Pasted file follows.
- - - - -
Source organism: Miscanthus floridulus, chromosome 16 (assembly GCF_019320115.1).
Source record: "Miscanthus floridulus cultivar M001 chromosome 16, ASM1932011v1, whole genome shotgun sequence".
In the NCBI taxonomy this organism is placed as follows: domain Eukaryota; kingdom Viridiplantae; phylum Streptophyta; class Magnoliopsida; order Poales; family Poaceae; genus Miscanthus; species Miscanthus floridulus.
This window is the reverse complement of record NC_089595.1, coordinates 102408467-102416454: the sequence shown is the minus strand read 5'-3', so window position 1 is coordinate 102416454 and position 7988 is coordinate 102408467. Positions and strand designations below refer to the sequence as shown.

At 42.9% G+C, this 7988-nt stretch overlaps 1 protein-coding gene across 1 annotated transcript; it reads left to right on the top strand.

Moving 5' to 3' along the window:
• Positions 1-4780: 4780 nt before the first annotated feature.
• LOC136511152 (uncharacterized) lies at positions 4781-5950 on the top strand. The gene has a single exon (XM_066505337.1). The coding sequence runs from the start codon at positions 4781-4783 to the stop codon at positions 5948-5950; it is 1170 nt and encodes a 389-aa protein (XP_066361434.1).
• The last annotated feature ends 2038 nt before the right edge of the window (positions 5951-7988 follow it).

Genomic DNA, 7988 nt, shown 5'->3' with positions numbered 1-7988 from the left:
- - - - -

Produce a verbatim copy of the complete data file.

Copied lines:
Source organism: Miscanthus floridulus, chromosome 16 (assembly GCF_019320115.1).
Source record: "Miscanthus floridulus cultivar M001 chromosome 16, ASM1932011v1, whole genome shotgun sequence".
In the NCBI taxonomy this organism is placed as follows: domain Eukaryota; kingdom Viridiplantae; phylum Streptophyta; class Magnoliopsida; order Poales; family Poaceae; genus Miscanthus; species Miscanthus floridulus.
This window is the reverse complement of record NC_089595.1, coordinates 102408467-102416454: the sequence shown is the minus strand read 5'-3', so window position 1 is coordinate 102416454 and position 7988 is coordinate 102408467. Positions and strand designations below refer to the sequence as shown.

At 42.9% G+C, this 7988-nt stretch overlaps 1 protein-coding gene across 1 annotated transcript; it reads left to right on the top strand.

Moving 5' to 3' along the window:
• Positions 1-4780: 4780 nt before the first annotated feature.
• LOC136511152 (uncharacterized) lies at positions 4781-5950 on the top strand. The gene has a single exon (XM_066505337.1). The coding sequence runs from the start codon at positions 4781-4783 to the stop codon at positions 5948-5950; it is 1170 nt and encodes a 389-aa protein (XP_066361434.1).
• The last annotated feature ends 2038 nt before the right edge of the window (positions 5951-7988 follow it).

Genomic DNA, 7988 nt, shown 5'->3' with positions numbered 1-7988 from the left: